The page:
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Trientalis europaea - L.

Common Name Chickweed Wintergreen, Arctic starflower
Family Primulaceae
USDA hardiness Coming soon
Known Hazards None known
Habitats In pine woods, amongst moss in grassy places, usually rooting in humus[17].
Range Northern Europe, including Britain, to northern Asia.
Edibility Rating    (0 of 5)
Other Uses    (0 of 5)
Weed Potential No
Medicinal Rating    (1 of 5)
Care (info)
Moist Soil Semi-shade Full sun
Trientalis europaea Chickweed Wintergreen, Arctic starflower


commons.wikimedia.org/wiki/File:134_Trientalis_europaea.jpg
Trientalis europaea Chickweed Wintergreen, Arctic starflower

 

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Summary


Physical Characteristics

 icon of manicon of flower
Trientalis europaea is a PERENNIAL growing to 0.3 m (1ft). It is in flower from June to July. The species is hermaphrodite (has both male and female organs) and is pollinated by Insects.
Suitable for: light (sandy), medium (loamy) and heavy (clay) soils. Suitable pH: acid and neutral soils and can grow in very acid soils.
It can grow in semi-shade (light woodland) or no shade. It prefers moist soil.

UK Hardiness Map US Hardiness Map

Synonyms

Habitats

Woodland Garden Dappled Shade; Shady Edge;

Edible Uses

None known

References

Medicinal Uses

Plants For A Future can not take any responsibility for any adverse effects from the use of plants. Always seek advice from a professional before using a plant medicinally.
Emetic  Vulnerary

The root is emetic[4]. The plant was formerly esteemed as an ingredient in an ointment for treating wounds[4].

References

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Other Uses

None known

Special Uses

References

Cultivation details

We have very little information on this species and would suggest growing the plant in an acid soil in light shade[K]. See the plants native habitat for more ideas on its cultivation needs.

References

Temperature Converter

Type a value in the Celsius field to convert the value to Fahrenheit:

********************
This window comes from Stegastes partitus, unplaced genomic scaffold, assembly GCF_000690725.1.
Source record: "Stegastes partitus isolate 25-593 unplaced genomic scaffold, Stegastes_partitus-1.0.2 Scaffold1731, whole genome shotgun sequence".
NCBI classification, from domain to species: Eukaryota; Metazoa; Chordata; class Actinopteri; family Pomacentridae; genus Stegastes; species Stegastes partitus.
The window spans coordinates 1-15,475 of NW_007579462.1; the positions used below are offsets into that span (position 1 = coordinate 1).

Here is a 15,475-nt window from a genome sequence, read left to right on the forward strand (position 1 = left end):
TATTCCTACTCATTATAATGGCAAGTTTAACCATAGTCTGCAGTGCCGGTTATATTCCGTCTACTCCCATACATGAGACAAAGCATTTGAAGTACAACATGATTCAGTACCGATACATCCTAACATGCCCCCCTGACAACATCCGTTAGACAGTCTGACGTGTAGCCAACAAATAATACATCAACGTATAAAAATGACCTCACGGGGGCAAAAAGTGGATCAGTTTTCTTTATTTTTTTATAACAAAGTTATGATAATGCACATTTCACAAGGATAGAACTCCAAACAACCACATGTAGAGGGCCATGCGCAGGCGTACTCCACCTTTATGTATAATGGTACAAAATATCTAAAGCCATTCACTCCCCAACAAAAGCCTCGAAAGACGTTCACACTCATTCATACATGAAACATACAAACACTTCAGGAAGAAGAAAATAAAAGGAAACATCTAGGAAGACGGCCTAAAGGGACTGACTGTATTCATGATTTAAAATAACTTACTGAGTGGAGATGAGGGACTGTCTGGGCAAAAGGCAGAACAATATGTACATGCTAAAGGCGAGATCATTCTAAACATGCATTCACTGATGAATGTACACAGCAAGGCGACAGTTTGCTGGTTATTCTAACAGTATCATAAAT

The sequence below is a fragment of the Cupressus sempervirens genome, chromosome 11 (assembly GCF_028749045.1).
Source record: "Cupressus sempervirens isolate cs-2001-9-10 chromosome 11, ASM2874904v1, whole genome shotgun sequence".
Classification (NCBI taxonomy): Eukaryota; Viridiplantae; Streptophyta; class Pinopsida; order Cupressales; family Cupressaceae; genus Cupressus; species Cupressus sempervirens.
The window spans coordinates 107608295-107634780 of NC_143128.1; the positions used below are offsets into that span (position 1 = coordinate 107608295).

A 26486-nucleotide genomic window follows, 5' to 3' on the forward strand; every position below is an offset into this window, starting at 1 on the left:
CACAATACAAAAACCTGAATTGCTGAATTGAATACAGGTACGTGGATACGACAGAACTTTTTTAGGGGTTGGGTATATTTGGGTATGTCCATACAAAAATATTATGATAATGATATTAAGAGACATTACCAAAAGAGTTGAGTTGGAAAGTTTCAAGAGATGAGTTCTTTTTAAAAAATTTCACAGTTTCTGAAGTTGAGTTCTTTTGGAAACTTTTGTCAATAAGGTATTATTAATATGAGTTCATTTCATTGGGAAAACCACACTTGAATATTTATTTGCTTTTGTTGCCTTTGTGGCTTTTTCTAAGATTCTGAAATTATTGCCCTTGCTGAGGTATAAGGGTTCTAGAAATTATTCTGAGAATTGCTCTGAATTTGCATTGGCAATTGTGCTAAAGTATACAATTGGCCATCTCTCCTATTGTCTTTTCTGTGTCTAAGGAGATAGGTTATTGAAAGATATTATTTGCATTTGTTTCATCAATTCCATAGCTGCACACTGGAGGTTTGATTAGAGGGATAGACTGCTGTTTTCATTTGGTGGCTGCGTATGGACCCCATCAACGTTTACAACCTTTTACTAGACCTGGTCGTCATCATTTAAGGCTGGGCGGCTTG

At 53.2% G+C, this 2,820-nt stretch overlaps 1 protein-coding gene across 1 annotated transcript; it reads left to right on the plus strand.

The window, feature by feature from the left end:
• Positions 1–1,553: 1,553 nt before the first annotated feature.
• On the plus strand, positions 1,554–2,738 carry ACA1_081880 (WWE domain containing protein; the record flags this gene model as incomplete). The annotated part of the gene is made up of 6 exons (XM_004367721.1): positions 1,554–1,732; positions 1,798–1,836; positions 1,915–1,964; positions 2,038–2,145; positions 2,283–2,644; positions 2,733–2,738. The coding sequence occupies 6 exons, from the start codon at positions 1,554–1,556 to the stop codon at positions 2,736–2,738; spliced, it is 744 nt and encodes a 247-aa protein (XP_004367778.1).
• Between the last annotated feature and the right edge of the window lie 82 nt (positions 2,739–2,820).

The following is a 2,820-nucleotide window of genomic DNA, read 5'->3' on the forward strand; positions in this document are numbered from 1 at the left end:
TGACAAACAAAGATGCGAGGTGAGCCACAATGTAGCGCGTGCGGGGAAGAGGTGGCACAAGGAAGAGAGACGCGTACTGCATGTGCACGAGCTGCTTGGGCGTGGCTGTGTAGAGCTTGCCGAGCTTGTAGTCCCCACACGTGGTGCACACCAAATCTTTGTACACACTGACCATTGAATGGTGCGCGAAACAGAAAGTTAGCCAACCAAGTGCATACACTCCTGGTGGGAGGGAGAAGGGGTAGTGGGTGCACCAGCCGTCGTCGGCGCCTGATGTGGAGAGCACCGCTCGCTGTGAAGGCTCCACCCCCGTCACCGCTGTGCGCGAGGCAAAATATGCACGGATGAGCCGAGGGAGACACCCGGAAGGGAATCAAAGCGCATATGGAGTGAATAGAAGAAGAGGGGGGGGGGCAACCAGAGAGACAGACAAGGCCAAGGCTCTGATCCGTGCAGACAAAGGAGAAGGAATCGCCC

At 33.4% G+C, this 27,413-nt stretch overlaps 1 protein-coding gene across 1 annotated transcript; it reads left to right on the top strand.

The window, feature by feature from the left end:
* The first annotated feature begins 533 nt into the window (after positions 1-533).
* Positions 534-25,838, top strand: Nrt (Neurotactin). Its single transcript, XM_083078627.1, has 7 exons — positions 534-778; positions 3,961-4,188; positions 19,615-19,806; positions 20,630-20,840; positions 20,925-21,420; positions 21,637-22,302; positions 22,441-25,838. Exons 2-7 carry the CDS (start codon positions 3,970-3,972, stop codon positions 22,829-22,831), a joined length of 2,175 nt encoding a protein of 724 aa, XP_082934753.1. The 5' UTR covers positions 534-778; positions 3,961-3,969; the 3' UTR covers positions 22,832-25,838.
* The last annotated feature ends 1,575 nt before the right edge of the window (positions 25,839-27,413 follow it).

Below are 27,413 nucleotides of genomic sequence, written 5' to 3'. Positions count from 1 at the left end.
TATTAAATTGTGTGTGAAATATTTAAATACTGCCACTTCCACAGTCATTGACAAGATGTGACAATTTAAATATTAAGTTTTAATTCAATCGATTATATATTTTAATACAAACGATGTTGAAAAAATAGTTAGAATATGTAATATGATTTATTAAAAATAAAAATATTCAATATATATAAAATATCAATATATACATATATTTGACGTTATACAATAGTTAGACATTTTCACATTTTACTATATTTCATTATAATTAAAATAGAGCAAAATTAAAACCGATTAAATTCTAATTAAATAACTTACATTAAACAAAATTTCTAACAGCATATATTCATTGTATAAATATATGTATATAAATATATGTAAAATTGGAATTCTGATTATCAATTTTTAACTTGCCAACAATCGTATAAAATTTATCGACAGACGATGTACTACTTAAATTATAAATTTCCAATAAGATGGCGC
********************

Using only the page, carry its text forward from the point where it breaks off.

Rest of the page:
Fahrenheit:

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Propagation

Seed - we have no information for this species but suggest sowing the seed in spring in a cold frame. When they are large enough to handle, prick the seedlings out into individual pots and plant them out in early summer. If you have sufficient seed it could be worthwhile trying an outdoor sowing in situ in mid spring.

Other Names

If available other names are mentioned here

Found In

Countries where the plant has been found are listed here if the information is available

Weed Potential

Right plant wrong place. We are currently updating this section. Please note that a plant may be invasive in one area but may not in your area so it’s worth checking.

Conservation Status

IUCN Red List of Threatened Plants Status :

Related Plants
Latin NameCommon NameHabitHeightHardinessGrowthSoilShadeMoistureEdibleMedicinalOther

Growth: S = slow M = medium F = fast. Soil: L = light (sandy) M = medium H = heavy (clay). pH: A = acid N = neutral B = basic (alkaline). Shade: F = full shade S = semi-shade N = no shade. Moisture: D = dry M = Moist We = wet Wa = water.

 

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Expert comment

Author

L.

Botanical References

17

Links / References

For a list of references used on this page please go here

Readers comment

Rohasnizul Khairul   Sun Mar 20 12:48:36 2005

Is this plant a legume or non-legume crop?

Rohasnizul Khairul   Sun Mar 20 12:51:43 2005

For research study, I'd like to know wheater this crop is legume or non-legume??

Margaret   Tue May 15 2007

It grows prolifically in non-coniferous, birch-dominated woods in Perthshire. I am trying to strike cuttings as I have been unable to isolate any seed (eyes not good enough!) Would agree it looks like an acid preferring subject. Would love to hear of any other known uses for it.

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Subject : Trientalis europaea  
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